This course in the Laboratory of Food Microbiology's distance learning programme is meant to provide good awareness of the concepts and terminology underlying specific aspects of food safety management.
It is an extensive introduction into sampling and monitoring for microbiological food safety. It covers: sampling plans, accuracy and/or uncertainty, basic statistics underlying enumeration, the use of most probable number (MPN), and effect of heterogeneously distributed contamination. Monitoring, verification and validation relating to both product and process are also discussed.
Who is this e-learning course for?
The table below shows to whom the course should be of interest to and what the level of relevance for each group might be. This however, is only an indication and should not deter anyone interested in issues dealing with Sampling and Monitoring related to food industry, food research and/or food inspection, from participating.
After completing this course the participant will be able to:
- Apply elementary statistical techniques to the field of food microbiology;
- Calculate the reliability of different sampling plans;
- Take account of general uncertainties (and specifically those associated with Most Probable Number);
- Take account of heterogeneous (vs. homogeneous) contamination;
- Understand the application of sampling as part of food safety assurance.
There are no official entry requirements. However, we expect that participants have a BSc degree in Food Science, Food Processing or Food Technology, or equivalent professional experience.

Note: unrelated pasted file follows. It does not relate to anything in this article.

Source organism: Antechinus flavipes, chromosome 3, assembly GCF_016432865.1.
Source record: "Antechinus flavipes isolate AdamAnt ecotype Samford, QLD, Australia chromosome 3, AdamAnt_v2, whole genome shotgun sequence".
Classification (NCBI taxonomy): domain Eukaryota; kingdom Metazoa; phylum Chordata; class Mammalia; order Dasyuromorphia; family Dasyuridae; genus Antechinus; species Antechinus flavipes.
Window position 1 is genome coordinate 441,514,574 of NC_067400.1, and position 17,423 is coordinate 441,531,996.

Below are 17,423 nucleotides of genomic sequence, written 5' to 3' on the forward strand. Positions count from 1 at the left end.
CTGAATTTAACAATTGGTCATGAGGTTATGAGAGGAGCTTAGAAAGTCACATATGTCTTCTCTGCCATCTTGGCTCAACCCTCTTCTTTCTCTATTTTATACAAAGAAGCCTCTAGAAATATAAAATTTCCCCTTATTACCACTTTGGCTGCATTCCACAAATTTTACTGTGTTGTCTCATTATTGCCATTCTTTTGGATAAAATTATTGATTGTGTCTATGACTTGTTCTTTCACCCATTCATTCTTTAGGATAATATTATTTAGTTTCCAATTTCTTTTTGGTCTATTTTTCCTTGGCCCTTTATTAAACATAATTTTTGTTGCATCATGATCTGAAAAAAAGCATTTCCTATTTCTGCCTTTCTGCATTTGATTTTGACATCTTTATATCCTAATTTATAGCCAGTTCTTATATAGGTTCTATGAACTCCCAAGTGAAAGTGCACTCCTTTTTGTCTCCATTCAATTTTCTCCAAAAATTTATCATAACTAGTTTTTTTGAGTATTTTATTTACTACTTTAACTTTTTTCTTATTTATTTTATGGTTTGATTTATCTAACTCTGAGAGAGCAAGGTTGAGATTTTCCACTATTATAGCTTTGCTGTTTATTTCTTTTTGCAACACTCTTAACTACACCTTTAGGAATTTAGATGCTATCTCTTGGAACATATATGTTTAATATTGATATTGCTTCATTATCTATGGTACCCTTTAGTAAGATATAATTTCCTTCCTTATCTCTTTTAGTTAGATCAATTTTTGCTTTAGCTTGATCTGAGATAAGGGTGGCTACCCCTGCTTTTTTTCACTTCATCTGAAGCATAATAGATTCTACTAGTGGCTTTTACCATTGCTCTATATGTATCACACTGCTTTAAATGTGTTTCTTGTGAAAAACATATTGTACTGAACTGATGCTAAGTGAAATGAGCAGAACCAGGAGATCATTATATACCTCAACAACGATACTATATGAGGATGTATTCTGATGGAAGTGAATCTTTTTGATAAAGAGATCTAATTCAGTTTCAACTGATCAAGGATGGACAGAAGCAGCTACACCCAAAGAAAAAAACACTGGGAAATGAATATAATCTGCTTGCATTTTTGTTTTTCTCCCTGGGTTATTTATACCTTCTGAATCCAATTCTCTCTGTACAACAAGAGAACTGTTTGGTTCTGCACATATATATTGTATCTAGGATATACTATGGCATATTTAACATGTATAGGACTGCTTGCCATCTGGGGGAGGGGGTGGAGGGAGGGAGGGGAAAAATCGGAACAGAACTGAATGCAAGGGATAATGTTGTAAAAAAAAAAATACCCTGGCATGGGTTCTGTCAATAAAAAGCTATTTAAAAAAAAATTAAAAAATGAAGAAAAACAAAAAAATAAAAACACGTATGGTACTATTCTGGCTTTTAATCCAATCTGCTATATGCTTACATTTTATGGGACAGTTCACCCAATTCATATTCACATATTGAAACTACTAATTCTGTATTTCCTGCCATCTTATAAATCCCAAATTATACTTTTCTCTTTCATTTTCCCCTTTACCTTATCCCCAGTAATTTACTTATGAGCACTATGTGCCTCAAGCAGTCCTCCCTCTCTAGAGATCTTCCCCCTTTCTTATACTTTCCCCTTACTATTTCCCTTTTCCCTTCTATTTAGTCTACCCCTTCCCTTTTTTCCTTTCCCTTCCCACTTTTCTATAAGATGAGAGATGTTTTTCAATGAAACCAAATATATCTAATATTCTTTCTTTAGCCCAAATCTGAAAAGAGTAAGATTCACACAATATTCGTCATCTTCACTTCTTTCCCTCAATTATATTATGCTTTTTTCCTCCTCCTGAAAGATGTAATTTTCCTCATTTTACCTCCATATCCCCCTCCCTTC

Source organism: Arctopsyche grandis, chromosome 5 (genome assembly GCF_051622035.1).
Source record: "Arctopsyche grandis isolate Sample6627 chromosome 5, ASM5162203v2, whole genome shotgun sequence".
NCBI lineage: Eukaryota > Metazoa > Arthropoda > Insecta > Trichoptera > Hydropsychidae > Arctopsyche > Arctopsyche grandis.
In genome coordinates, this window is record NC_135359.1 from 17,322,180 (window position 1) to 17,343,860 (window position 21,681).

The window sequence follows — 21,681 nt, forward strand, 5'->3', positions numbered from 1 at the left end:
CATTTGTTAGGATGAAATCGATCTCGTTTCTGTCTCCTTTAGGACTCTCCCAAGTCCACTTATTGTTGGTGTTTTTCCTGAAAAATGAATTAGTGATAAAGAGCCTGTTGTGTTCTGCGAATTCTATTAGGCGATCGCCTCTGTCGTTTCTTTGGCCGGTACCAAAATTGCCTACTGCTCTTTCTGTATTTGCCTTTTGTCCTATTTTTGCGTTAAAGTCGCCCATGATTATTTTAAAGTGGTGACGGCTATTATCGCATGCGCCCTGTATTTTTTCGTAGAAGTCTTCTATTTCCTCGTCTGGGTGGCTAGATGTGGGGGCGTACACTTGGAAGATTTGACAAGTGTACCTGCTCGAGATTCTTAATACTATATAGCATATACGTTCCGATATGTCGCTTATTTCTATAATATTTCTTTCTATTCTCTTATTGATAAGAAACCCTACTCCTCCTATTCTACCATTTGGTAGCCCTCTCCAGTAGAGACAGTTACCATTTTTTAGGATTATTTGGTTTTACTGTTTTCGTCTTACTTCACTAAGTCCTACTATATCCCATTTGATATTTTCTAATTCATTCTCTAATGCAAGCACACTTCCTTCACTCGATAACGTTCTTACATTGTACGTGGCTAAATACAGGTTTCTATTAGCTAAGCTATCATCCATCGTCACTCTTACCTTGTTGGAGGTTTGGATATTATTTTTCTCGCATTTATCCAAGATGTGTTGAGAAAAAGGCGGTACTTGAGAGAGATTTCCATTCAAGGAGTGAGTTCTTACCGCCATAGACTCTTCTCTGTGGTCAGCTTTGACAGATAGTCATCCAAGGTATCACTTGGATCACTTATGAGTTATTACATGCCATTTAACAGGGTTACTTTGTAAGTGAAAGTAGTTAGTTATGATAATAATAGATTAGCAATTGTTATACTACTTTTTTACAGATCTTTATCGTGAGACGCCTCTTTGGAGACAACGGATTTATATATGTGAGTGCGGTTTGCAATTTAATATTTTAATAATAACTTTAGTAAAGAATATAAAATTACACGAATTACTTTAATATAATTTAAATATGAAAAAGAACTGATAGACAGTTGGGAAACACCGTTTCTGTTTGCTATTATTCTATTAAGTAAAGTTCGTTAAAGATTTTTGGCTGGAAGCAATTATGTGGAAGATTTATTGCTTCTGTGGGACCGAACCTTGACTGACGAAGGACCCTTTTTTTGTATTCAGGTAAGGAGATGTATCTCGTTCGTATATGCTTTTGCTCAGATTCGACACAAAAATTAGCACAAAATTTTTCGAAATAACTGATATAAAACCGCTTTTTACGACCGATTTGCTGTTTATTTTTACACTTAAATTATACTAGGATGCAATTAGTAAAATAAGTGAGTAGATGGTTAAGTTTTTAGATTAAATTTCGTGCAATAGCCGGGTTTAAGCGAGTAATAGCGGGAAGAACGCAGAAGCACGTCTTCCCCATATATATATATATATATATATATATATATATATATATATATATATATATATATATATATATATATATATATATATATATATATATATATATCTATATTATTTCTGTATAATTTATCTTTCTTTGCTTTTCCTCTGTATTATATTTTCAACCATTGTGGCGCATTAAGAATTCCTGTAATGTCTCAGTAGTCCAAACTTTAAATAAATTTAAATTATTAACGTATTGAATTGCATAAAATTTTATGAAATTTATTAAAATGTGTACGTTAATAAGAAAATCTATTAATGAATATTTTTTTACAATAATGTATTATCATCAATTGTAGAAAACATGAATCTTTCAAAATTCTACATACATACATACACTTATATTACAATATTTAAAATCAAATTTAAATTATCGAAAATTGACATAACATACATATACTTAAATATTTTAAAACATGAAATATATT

Level and duration
The general level of this course is rated at two (2- intermediate) and in terms of mathematical skills required, it is rated at three (3) on a scale of 1 (basic) to 3 (advanced). The estimated time required to complete this course is eighteen hours or less depending on individual’s level of statistics and technical knowledge. Basic skills in Excel are a prerequisite to complete some of the exercises.
The course consists of background materials, with assignments at certain points in the self-running presentation. The presentation is interactive allowing immediate feedback facilitating continuous assessment as you advance. The assignments concern sampling and monitoring, and applying statistical tools in food microbiology. If you are conversant with the basic concepts of statistics and can confidently apply this knowledge in solving problems, you may skip chapter 2 of the course. To refresh your knowledge of statistics and decide if you could skip this, a test has been prepared in the assignment section. The assignment results are graded; the participant can review his/her grades and compare with averages. For easy reading and archiving purposes, the theory is available in pdf format as well.
Relevance for target group Sampling and Monitoring
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